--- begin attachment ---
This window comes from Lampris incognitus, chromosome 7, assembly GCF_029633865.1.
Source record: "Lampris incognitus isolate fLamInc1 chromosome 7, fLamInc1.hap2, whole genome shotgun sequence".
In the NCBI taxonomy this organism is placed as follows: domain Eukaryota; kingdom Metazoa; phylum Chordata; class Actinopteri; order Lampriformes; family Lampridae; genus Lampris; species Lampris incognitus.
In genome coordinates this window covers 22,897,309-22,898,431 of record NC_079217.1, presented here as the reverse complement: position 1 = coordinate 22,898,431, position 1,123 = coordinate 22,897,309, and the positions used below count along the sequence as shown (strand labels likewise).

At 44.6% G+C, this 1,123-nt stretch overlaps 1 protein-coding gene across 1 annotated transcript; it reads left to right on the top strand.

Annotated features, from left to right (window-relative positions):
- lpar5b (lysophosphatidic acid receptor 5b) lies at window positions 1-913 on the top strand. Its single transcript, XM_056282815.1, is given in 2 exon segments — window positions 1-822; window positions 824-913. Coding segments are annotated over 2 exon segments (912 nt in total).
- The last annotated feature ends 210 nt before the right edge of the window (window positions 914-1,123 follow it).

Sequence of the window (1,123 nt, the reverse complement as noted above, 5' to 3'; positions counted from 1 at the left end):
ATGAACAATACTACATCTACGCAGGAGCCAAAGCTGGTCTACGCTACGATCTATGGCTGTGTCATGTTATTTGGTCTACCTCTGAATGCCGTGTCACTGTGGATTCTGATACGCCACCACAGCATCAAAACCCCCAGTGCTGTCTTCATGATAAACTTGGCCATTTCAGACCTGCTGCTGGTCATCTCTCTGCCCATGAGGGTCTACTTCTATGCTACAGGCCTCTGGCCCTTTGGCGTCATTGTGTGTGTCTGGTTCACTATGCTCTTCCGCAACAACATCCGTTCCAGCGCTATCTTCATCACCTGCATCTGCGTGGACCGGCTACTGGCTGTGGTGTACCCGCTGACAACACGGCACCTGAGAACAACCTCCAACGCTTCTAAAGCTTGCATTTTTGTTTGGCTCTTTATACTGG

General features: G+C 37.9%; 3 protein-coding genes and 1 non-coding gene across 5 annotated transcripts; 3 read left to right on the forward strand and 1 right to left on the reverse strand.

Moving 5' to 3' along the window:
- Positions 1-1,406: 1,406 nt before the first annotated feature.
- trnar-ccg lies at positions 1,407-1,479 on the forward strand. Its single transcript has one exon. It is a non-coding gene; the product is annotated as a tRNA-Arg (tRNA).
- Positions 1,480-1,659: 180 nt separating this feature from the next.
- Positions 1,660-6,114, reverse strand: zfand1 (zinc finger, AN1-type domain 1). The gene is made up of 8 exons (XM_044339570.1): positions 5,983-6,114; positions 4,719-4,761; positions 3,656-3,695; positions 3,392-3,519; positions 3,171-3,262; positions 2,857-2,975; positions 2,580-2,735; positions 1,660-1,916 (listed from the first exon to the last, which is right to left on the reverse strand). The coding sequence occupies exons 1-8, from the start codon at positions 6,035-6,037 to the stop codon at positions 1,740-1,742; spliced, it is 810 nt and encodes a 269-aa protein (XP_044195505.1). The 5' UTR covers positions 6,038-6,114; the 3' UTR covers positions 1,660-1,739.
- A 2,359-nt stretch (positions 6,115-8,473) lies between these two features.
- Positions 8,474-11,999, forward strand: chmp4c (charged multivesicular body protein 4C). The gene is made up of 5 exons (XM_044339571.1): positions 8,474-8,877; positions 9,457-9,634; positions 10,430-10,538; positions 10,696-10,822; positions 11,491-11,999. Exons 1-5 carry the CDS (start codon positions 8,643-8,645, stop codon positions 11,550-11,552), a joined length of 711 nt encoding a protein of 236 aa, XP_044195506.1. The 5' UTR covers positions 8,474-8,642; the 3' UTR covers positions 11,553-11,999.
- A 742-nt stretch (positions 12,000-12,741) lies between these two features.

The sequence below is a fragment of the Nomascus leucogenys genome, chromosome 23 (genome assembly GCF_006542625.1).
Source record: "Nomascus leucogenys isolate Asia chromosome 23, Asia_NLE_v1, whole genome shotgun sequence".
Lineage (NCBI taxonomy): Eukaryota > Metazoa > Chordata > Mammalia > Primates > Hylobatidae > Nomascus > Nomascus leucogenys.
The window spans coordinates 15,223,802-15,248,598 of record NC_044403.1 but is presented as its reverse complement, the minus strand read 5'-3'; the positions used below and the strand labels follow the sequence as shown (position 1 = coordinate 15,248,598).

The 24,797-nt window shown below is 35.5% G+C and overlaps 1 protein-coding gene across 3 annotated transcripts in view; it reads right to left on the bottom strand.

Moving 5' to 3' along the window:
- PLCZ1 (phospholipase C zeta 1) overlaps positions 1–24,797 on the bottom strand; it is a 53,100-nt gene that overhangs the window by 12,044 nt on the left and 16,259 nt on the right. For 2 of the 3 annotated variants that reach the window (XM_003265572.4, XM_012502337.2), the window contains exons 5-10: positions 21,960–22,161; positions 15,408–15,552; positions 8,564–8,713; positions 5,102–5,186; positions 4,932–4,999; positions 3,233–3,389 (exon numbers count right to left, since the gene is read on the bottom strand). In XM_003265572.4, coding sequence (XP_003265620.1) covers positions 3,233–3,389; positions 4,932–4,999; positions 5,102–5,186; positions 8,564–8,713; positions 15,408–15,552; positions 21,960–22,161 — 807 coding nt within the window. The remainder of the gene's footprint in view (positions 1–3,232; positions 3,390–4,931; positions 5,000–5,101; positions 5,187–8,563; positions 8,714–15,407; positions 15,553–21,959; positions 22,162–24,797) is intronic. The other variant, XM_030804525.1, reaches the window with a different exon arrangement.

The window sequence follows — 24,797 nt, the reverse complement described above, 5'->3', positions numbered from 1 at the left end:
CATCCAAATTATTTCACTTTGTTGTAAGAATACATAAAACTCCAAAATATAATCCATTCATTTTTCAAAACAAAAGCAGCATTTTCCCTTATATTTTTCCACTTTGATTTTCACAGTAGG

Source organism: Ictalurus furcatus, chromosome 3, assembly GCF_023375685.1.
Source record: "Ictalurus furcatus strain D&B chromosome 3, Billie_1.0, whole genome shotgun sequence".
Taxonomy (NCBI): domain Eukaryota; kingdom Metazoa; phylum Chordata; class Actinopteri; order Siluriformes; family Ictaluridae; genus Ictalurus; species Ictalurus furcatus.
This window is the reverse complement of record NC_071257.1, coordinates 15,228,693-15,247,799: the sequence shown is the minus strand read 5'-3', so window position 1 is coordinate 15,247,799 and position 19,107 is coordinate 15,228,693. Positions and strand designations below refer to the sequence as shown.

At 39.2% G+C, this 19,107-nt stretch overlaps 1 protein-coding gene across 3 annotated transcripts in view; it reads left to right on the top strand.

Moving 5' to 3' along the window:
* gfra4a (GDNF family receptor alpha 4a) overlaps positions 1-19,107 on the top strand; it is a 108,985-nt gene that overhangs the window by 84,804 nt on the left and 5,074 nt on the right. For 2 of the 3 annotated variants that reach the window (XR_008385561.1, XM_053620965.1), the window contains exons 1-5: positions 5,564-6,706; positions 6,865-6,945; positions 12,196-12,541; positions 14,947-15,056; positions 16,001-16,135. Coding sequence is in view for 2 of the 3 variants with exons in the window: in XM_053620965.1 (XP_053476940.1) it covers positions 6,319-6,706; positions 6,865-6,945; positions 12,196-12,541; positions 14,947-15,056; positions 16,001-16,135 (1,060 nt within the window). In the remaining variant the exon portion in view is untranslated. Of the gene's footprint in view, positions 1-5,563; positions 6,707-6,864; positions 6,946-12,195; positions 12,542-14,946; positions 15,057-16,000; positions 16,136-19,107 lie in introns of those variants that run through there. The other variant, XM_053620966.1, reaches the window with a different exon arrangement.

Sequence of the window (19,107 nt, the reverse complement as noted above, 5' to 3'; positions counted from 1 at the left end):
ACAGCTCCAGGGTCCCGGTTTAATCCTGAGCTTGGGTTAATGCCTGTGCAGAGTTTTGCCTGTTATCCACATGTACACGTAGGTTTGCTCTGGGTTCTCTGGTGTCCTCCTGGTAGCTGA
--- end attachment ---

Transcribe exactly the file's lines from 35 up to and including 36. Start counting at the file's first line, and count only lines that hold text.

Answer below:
* gfra4a (GDNF family receptor alpha 4a) overlaps positions 1-19,107 on the top strand; it is a 108,985-nt gene that overhangs the window by 84,804 nt on the left and 5,074 nt on the right. For 2 of the 3 annotated variants that reach the window (XR_008385561.1, XM_053620965.1), the window contains exons 1-5: positions 5,564-6,706; positions 6,865-6,945; positions 12,196-12,541; positions 14,947-15,056; positions 16,001-16,135. Coding sequence is in view for 2 of the 3 variants with exons in the window: in XM_053620965.1 (XP_053476940.1) it covers positions 6,319-6,706; positions 6,865-6,945; positions 12,196-12,541; positions 14,947-15,056; positions 16,001-16,135 (1,060 nt within the window). In the remaining variant the exon portion in view is untranslated. Of the gene's footprint in view, positions 1-5,563; positions 6,707-6,864; positions 6,946-12,195; positions 12,542-14,946; positions 15,057-16,000; positions 16,136-19,107 lie in introns of those variants that run through there. The other variant, XM_053620966.1, reaches the window with a different exon arrangement.

Sequence of the window (19,107 nt, the reverse complement as noted above, 5' to 3'; positions counted from 1 at the left end):